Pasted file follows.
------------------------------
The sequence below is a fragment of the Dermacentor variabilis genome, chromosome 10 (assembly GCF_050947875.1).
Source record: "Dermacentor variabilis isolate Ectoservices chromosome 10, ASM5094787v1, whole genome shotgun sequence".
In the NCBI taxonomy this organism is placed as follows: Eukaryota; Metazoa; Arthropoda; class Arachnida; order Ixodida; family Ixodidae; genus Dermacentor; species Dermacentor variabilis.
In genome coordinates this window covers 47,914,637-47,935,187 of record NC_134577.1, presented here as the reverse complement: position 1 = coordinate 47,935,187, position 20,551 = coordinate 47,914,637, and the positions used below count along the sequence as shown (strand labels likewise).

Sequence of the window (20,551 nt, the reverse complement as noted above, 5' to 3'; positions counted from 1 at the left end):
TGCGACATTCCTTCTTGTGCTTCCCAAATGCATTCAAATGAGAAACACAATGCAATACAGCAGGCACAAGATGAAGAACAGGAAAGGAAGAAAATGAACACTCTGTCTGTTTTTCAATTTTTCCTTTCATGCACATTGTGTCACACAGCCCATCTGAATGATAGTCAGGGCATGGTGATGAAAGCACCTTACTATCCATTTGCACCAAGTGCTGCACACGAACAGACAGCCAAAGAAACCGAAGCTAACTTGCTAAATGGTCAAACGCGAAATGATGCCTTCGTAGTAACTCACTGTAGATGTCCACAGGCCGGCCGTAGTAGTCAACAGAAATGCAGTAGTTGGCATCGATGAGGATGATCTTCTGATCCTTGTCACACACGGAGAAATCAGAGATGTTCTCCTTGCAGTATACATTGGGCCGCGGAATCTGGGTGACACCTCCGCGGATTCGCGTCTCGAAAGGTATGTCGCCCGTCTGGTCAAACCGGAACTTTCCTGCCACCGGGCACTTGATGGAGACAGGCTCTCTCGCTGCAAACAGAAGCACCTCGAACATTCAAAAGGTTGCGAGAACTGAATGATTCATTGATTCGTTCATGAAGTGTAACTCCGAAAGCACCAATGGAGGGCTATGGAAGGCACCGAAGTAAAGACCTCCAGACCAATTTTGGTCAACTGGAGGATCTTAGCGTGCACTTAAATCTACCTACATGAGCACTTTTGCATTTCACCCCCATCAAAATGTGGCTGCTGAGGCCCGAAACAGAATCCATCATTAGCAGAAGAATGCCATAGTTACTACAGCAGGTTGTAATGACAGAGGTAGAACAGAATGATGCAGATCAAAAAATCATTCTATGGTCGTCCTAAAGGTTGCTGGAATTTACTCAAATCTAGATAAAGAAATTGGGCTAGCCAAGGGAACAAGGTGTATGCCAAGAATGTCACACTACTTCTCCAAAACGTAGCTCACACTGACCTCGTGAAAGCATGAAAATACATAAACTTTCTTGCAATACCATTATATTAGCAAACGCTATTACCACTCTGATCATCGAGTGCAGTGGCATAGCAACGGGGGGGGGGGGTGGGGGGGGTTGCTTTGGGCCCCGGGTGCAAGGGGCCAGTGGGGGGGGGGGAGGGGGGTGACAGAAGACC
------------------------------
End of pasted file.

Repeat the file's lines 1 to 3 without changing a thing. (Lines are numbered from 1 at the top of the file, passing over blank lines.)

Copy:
The sequence below is a fragment of the Dermacentor variabilis genome, chromosome 10 (assembly GCF_050947875.1).
Source record: "Dermacentor variabilis isolate Ectoservices chromosome 10, ASM5094787v1, whole genome shotgun sequence".
In the NCBI taxonomy this organism is placed as follows: Eukaryota; Metazoa; Arthropoda; class Arachnida; order Ixodida; family Ixodidae; genus Dermacentor; species Dermacentor variabilis.